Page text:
The film’s plot was rather basic and, as I’ve already mentioned, didn’t have all that much to do with the recall concept.  Basically, Douglas’ real persona, Carl, is a Federation agent but Douglas himself ends up becoming embroiled in the resistance seeking to free the Colony.  This all builds up into a rather predictable but well-directed action sequence in the end in which the villain, Chancellor Cohaagen, is killed (why would he personally have joined the invasion force?) and the link destroyed.  This is how you do a decent science fiction action sequence!  It should get to the point and develop and include real danger rather than the bizarre decisions taken by, uh, certain other films.  The ending is your kind of standard Hollywood ‘happy ending’ – although apparently in the Director’s Cut there is a sudden Blade Runner style moment of ambiguity intended to leave it uncertain whether he is still in the fantasy world.  That would be a far more satisfying conclusion.  I found Douglas’ searching for clues to his identity and mission fairly engaging, and the pieces did eventually slot together well.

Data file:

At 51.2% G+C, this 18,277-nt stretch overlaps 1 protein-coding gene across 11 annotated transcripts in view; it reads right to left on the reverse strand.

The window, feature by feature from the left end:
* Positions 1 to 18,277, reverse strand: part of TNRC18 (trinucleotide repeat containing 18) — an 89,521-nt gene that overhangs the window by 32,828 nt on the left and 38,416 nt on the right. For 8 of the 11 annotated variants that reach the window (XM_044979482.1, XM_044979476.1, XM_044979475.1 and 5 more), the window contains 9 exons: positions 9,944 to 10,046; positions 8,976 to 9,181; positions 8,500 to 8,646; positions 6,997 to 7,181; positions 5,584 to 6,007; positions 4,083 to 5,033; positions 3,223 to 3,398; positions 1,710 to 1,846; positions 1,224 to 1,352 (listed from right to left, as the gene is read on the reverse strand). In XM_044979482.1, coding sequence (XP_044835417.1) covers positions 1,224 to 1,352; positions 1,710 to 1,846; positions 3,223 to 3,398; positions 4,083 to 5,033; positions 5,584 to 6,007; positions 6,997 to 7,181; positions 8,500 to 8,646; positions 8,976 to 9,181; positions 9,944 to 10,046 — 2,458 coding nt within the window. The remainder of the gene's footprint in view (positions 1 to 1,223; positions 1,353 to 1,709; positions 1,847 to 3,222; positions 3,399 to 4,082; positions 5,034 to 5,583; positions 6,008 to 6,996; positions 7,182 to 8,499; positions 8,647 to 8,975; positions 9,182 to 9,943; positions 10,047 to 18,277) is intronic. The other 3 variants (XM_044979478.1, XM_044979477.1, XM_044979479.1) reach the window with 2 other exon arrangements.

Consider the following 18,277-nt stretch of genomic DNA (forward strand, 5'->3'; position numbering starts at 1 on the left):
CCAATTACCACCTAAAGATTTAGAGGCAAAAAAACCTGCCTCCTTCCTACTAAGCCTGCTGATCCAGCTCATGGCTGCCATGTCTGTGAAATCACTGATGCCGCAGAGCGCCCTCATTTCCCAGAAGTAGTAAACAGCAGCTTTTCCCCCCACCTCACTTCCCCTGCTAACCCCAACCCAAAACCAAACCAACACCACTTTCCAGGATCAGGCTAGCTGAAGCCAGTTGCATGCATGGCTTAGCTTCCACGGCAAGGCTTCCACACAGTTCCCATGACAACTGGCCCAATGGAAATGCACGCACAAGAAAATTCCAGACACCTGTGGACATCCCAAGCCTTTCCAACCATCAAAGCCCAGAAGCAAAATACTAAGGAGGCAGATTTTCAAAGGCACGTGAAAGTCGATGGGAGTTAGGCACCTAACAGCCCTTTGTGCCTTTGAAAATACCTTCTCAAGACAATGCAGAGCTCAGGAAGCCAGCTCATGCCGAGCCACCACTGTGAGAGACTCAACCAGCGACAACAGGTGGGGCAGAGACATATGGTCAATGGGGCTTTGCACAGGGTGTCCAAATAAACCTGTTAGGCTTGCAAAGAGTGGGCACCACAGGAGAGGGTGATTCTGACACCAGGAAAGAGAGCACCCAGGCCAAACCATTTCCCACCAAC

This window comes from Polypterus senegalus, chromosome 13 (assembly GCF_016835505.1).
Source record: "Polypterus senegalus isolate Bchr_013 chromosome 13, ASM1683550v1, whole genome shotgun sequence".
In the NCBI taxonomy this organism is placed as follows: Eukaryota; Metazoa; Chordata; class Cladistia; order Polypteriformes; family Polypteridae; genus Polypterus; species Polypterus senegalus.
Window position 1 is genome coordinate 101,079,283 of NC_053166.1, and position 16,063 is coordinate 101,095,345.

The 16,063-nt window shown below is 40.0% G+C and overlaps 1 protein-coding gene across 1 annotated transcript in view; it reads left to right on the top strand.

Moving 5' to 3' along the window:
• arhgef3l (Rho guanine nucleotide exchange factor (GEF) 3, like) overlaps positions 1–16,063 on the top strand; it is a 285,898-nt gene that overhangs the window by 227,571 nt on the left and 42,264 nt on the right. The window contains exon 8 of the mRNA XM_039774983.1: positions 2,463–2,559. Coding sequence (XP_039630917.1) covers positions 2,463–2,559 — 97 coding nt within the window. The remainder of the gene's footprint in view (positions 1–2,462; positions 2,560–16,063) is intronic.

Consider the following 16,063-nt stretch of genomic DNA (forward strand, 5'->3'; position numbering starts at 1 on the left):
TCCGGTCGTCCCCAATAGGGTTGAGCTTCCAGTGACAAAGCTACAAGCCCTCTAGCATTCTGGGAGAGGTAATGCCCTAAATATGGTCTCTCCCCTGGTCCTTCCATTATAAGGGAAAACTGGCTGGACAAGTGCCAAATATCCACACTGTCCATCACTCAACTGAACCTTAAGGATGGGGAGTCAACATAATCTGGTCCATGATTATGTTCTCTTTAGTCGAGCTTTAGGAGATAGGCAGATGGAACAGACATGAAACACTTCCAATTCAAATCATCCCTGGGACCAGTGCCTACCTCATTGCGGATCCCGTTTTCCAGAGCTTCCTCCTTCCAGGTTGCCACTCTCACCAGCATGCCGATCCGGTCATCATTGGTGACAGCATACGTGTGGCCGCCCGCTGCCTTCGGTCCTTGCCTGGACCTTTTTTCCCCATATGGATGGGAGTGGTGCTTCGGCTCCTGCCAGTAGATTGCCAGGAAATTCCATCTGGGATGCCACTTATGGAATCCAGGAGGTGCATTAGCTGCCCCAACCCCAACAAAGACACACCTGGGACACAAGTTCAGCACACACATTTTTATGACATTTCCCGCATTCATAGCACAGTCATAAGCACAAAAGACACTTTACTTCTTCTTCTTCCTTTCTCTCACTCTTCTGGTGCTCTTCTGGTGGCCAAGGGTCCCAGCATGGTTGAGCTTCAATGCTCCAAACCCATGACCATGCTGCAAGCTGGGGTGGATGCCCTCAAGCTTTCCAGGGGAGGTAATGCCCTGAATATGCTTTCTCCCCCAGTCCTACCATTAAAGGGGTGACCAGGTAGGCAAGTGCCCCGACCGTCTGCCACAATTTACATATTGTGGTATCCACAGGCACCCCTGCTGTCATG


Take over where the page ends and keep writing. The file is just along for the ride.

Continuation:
None of the acting really left a memorable impact on me, meaning most was decent but little exceptional.  I recall (sorry…) Colin Farrell playing the part of an ‘average guy in a crazy situation’ very well, and Bill Nighy totally dominated the few scenes he appeared in.